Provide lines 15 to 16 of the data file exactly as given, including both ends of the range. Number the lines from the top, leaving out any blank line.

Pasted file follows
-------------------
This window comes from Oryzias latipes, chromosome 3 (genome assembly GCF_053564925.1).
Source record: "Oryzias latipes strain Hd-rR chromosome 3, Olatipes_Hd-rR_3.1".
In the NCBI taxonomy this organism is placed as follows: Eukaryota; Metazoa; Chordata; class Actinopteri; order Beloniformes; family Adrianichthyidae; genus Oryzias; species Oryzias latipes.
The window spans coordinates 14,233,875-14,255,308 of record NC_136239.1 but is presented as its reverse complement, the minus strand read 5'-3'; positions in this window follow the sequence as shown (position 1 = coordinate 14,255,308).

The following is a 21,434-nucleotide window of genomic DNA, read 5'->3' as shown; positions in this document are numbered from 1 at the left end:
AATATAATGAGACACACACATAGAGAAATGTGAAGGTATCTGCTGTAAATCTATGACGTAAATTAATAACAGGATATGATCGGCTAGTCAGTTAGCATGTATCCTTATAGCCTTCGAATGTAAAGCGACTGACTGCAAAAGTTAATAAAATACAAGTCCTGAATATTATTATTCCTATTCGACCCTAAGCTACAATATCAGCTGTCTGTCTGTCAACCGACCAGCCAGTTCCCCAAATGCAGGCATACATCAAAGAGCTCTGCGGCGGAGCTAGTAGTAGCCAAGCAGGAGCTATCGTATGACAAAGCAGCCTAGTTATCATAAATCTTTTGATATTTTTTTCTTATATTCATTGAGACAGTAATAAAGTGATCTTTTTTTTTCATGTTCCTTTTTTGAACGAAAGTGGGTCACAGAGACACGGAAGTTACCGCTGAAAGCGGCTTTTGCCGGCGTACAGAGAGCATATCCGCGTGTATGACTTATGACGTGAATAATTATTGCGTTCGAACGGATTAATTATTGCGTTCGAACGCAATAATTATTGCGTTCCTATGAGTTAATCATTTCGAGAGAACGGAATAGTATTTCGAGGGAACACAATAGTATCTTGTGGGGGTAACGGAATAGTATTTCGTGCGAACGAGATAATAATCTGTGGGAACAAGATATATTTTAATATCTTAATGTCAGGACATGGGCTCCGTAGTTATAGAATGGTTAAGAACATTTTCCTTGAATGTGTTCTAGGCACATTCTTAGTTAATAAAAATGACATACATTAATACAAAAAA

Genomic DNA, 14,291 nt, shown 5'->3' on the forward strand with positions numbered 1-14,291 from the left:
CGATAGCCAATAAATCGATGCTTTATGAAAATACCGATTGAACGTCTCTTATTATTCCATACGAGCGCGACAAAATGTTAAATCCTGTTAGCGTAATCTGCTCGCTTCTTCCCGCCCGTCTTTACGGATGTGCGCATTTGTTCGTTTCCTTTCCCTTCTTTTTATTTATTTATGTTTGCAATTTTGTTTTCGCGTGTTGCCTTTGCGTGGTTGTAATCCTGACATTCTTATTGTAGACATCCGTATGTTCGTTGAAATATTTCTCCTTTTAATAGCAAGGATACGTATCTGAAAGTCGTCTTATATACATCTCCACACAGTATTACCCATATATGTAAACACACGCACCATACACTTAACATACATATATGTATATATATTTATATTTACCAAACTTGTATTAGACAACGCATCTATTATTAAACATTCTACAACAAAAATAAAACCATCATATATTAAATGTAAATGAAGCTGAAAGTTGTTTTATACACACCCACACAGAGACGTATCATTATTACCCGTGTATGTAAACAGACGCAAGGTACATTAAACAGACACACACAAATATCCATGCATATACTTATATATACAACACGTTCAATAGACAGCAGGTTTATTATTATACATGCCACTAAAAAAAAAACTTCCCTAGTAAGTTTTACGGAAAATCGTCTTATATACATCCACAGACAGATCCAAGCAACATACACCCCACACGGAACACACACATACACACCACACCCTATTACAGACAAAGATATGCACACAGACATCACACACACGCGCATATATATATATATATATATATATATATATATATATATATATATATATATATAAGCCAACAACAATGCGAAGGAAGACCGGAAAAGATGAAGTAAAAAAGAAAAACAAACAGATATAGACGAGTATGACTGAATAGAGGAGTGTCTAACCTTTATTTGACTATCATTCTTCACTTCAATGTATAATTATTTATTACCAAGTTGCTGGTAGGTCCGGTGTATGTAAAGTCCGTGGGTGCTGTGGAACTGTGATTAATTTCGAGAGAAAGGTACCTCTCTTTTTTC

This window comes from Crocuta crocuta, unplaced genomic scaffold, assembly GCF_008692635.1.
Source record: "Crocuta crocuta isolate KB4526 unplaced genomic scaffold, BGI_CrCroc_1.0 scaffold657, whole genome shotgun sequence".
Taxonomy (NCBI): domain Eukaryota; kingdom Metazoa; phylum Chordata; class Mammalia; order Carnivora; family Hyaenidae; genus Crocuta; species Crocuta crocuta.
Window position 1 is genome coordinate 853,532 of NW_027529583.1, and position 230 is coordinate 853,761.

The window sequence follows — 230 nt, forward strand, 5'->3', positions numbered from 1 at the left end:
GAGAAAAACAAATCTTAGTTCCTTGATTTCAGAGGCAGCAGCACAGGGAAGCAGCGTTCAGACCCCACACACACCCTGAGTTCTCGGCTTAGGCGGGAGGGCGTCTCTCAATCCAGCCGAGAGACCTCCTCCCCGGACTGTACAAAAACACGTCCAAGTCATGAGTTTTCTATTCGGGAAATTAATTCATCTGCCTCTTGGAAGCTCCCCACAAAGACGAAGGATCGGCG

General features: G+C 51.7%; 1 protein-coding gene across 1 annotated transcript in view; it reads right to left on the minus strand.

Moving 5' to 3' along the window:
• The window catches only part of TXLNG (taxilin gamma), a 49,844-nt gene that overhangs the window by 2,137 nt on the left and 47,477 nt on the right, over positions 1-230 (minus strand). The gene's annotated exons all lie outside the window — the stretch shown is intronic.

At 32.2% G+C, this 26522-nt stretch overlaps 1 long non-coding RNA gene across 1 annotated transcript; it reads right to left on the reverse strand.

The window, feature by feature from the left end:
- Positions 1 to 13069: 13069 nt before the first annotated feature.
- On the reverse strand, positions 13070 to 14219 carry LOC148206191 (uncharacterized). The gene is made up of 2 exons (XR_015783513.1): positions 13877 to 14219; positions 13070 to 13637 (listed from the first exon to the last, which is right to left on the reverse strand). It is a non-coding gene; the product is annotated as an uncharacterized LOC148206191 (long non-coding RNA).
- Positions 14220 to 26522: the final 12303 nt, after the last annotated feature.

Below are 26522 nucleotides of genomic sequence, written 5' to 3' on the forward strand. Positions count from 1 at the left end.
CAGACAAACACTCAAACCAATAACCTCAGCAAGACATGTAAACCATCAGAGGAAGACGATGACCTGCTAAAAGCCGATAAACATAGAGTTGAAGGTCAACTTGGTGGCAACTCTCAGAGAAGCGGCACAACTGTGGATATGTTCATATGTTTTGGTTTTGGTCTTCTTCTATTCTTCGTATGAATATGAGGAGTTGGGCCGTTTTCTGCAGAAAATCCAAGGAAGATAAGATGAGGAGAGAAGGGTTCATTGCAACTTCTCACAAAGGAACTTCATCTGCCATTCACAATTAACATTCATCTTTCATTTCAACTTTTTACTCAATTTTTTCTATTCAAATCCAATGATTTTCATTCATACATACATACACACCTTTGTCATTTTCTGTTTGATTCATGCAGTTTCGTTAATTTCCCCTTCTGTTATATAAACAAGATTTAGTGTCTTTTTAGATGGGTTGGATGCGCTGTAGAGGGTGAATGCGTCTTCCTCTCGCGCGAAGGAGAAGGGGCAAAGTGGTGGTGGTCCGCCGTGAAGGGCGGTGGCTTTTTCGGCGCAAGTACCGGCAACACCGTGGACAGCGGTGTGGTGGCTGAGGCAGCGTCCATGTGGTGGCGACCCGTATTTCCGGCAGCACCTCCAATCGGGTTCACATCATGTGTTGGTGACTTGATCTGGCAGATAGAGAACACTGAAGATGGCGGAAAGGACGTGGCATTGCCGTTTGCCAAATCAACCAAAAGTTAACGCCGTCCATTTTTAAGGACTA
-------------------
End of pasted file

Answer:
General features: G+C 51.7%; 1 protein-coding gene across 1 annotated transcript in view; it reads right to left on the minus strand.

Moving 5' to 3' along the window: